Bio Madness

Some years ago I reported on a study by the University of Berkeley which found that ethanol from corn created more environmental damage in terms of greenhouse gas emissions than excavating for oil. The study was largely ignored as the power of the vested interests lobbied for ethanol from corn and matters have reached a stage where more than half of American corn is grown for biofuel production, damaging the environment and sending the prices of the staple higher than they should be. Continue reading

Biofuels – a bad day for the environment

It is a sad day for the environment. The United Kingdom has decided that burning biofuels should happen in the United Kingdom’s power stations. Not only are biofuels – things like wood and palm oil- going to be burned to provide electricity for our televisions and luxuries, but these biofuels are going to be heavily subsidised. Continue reading

Growing Fuel is Not a Happy Prospect

The United States is still the world’s most powerful nation. In per capita terms it consumes the most and in per capita terms is probably directly and indirectly responsible for more environmental degradation than any other nation. Under the law of the United States of America 40% of food grown has to be used for biofuels. The theory behind this law is that growing your own fuel is better, for America, than importing fuel from places like Saudi Arabia, the United Arab Emirates, Venezuela and other places with which the Americans do not see eye to eye. Continue reading

Certification of biofuels and biomass

I have written a number of times about the problems with biofuels and biomass. Most governments seem to accept that these are “renewable” fuels and because of that associate them with low carbon fuels. They fail to understand that not all the carbon dioxide is taken up with new growth and in some cases, like ethanol made from corn, the net carbon dioxide emissions are higher than those created by burning oil. For that reason I have classified biofuels and biomass as “dirty” renewables.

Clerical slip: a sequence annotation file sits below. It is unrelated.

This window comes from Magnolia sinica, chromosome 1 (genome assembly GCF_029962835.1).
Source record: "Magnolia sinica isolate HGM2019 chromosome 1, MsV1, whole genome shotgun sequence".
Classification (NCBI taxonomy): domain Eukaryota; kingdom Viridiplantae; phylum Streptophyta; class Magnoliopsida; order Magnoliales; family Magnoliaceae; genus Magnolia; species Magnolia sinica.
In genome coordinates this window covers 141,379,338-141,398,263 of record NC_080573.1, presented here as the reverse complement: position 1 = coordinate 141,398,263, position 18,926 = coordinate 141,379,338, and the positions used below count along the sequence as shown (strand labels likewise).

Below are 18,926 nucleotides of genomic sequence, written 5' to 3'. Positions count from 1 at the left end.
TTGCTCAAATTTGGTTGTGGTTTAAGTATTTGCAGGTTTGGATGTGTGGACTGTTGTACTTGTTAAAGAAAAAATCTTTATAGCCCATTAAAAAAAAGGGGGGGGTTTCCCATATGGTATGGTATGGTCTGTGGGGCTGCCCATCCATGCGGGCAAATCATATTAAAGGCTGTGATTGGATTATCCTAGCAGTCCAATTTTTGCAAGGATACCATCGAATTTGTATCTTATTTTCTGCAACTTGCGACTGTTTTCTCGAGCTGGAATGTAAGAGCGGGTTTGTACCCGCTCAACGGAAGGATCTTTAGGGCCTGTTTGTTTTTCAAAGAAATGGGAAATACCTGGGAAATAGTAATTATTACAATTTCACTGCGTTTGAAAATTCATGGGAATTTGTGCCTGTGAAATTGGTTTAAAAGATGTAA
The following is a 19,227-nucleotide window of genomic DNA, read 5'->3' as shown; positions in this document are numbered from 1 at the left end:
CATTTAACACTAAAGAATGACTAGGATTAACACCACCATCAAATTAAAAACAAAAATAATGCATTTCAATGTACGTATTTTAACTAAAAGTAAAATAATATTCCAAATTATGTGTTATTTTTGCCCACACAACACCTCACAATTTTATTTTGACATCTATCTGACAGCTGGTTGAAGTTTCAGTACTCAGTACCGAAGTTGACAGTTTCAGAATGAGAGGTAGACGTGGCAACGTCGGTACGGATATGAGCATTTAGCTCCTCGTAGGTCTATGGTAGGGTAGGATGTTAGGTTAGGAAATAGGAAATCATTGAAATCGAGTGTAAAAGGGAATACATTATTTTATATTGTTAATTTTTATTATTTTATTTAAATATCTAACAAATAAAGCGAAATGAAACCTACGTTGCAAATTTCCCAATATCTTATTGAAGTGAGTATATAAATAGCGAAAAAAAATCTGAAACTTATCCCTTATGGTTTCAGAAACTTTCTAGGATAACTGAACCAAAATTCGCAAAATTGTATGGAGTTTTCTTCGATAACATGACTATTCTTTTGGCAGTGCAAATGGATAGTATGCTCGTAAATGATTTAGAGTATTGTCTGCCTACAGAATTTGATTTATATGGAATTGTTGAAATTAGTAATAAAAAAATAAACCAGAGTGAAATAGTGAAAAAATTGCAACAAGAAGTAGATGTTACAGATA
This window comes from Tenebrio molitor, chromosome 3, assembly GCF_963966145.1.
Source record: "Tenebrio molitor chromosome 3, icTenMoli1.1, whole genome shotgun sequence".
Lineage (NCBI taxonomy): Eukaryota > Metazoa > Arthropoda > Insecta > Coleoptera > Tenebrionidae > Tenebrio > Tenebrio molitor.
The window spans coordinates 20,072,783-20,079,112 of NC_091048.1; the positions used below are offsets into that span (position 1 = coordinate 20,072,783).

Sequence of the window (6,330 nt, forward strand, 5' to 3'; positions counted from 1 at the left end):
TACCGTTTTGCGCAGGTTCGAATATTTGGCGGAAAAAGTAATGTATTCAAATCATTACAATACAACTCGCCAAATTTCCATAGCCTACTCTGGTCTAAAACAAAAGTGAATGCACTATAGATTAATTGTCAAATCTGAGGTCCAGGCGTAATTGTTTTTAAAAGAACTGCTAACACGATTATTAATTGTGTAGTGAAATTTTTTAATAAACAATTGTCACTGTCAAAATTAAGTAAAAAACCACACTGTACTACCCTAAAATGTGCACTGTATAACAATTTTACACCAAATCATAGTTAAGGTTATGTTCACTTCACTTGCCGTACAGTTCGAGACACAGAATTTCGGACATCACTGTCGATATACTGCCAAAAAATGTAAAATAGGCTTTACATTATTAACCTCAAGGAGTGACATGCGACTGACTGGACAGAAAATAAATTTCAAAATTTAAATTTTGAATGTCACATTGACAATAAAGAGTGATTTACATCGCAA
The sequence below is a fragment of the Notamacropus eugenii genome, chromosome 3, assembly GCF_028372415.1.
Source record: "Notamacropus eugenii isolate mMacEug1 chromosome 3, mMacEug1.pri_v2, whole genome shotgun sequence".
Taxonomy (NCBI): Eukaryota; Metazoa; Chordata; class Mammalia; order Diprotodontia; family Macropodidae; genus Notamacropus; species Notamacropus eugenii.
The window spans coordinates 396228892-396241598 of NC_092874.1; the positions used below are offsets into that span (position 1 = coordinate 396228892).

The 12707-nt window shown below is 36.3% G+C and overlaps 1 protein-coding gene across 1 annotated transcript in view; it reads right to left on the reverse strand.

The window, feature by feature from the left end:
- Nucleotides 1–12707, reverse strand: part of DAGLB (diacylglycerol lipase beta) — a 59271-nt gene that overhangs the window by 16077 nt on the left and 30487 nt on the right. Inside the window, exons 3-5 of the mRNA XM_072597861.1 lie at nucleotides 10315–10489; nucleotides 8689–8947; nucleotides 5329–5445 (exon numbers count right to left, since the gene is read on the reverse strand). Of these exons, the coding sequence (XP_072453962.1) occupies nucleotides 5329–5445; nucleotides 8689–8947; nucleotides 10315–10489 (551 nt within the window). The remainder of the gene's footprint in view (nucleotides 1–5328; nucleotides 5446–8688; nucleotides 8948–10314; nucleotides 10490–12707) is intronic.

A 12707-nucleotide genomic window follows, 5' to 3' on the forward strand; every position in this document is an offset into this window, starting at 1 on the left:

The message is beginning to sink in. The European Union is now encouraging (but not mandating) member states to set up certification programs for biofuels, including wood and wood chip. I do not know yet how the certification system would work – no one does – but we can only hope that the standards would be stringent and genuinely address the problems that certain biofuels create, by banning them, or at least withdrawing all energy subsidies for them. Continue reading

Biofuels in Brazil and the environmental cost of them

In Brazil people are talking about biofuels.  Biofuels were hailed as the solution to fossil fuel carbon emissions, rather like biomass is in the United Kingdom today. Brazil produces large quantities of biofuel, mainly from sugar cane, which is turned into ethanol. This is pumped from what used to be petrol pumps and propels transport all over Brazil. 

Of course there is no free lunch in energy, and the complexities of life on earth means that the biofuel panacea turned into a biofuel poison. Continue reading

Biofuels, carbon trading and a free lunch

I wrote, in “the Energy Age” that as far as energy and climate change is concerned there is no free lunch; you cannot grasp at a single solution, or even two or three solutions. The nature of the problem is such that you need to use every possible weapon in your armory, every technique available to you because there is no silver bullet.

Of course whatever I and others may say will not stop politicians looking for easy and cheap solutions. Instead of a mass program of microgeneration installations of solar panels and turbines we have has a series of these easy cheap solutions offered up; biofuels, biomass and of course carbon trading. Continue reading